BARCELONA, Spain -- Anna Seaton has a degree from Harvard, a 10-year-old Toyota pushing 100,000 miles and a resume that reads like a page from the temporary want-ads: bicycle messenger, carpenter's apprentice, nanny and waitress.
But she isn't complaining.
Seaton is an Olympian, a rower who trains at dawn, dreams of gold and lives on $12,000 a year.
"Rowing is probably one of the last amateur sports left," she said. "We're used to the economic hardship and the anonymity. But we're part of the new Olympics."
The 1992 Summer Games, which opened yesterday with a colorful blend of Catalan patriotism and Spanish warmth, are benchmark Olympics, dominated by professional athletes and bankrolled by multinational corporations.
Amateurism -- a bastion of elitism that governed the Olympics for nearly a century -- is history.
These are the Games of basketball's American Dream Team, tennis millionaires and running entrepreneurs. Michael Jordan dunks for the United States and Nike. Steffi Graf hits forehands for German marks. Leroy Burrell --es for medals and cash.
But for every Jordan, there are hundreds of Seatons, athletes who must scrimp and save, work odd jobs and take advantage of stipends, all in a bid to finance careers that can lead to glory once every four years.
"I hate to see the Olympics as something athletes would do to please their sponsors. I'd like the gold medal to mean more than that," said Seaton, 28, who was raised in Manhattan, Kan., and lives in Boston.
"Michael Jordan is certainly a zillion times better of an athlete than I am," she said. "But I train just as hard. I don't resent that. I love rowing. I love the fact that I'm going to the Olympics. It just doesn't bother me that I'm not being paid a lot."
But at least Seaton is earning money to row. A thousand a month through a grant from the U.S. Olympic Committee (USOC).
"For a family of four, $12,000 a year is just below the poverty line," the amateur rower said. "But I'm not complaining. I live with a family for free in exchange for a little child care."
The cash flow to pay America's Olympic athletes opened after the 1984 Los Angeles Games turned a $250 million profit.
National sports federations and their athletes demanded a cut of the take. Now, top-flight wrestlers, swimmers and track-and-field athletes can earn $50,000 to $200,000 -- and sometimes much more -- through prize money, endorsements, public speaking and stipends.
The Olympic Job Opportunities Program, inaugurated in 1977, lends a hand, matching athletes with corporations willing to pay full-time wages for part-time work. Flatwater canoe-kayaker Chris Barlow trains whales for Sea World in San Diego. Call a bank or a utility in Southern California, and you could be talking to a U.S. Olympic volleyball player.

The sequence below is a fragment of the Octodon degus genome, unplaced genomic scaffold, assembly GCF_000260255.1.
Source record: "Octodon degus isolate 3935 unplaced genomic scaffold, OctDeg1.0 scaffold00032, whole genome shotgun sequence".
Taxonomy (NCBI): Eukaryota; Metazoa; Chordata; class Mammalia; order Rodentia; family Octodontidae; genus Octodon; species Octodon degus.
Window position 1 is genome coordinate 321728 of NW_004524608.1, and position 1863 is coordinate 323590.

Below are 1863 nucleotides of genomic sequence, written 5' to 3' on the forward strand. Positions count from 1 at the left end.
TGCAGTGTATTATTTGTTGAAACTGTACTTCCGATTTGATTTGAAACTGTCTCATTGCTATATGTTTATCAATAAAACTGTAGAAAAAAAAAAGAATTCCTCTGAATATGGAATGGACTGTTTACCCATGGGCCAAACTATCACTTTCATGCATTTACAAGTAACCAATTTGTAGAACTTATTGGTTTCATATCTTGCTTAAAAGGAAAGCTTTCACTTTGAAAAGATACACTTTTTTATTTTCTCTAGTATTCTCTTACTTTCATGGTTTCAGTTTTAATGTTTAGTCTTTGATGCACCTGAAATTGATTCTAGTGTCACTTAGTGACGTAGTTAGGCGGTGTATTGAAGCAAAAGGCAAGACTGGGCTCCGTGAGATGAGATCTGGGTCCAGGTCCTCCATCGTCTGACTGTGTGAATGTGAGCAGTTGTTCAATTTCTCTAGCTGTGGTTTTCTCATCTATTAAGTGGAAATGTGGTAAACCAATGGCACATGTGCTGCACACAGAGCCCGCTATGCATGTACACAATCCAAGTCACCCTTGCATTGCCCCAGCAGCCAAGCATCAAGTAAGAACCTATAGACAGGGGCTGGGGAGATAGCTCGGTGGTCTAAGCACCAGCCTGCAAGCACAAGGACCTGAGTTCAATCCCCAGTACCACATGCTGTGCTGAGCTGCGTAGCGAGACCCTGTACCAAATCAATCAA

"Our athletes are growing up and growing older in their sports," said Harvey Schiller, USOC executive director. "More athletes need living expenses and other funds.
"They're not getting rich by any means. They're just trying to pay their bills."
The U.S. Olympic Committee also provides tuition assistance for athletes. Mike Gostigian of Newtown Square, Pa., a favorite to win a medal in the modern pentathlon, was able to attend graduate school in business through a USOC stipend.
"I may be broke now," he said. "At least after I finished business school, I wasn't in debt."
The money for training and the rush to include professionals are changing the Olympics in other ways, too.
Once, these gatherings allowed obscure athletes in esoteric sports to gain a brief flicker of fame. Now, the pros crowd out the amateurs. Individual federations that rule worldwide sports have different eligibility rules. But except for baseball, boxing, cycling and soccer, these are "open" Games, enabling millionaires and athletic paupers to perform side by side.
But will anyone pay attention if white-water canoeist Jon Lugbill of Bethesda wins a gold on the day the U.S. men's basketball team runs up another 50-point victory? Is a gold won by Carl Lewis more important than a medal won by wrestler Chris Campbell?
The "minor" sports are in danger of being buried even further in the Olympic program, while the "high-profile" sports continue to pile up corporate support. While the U.S. men's pentathlon team takes donations from an exotic dance club in Kansas, the U.S. men's basketball team is getting dollars from McDonald's.
"I used to get tired of the pecking order," said Leo White, a U.S. Army captain stationed at Fort Eustis in Virginia, who competes in judo. "If I win a gold, it might get five minutes of TV time. But it doesn't matter. I'm content with what I do. I compete for the competition itself. I don't fight for money."
Still, there are sacrifices these Olympians must make.
Diver Mary Ellen Clark once sold knives door-to-door to keep her diving career intact while attending graduate school at Ohio State University.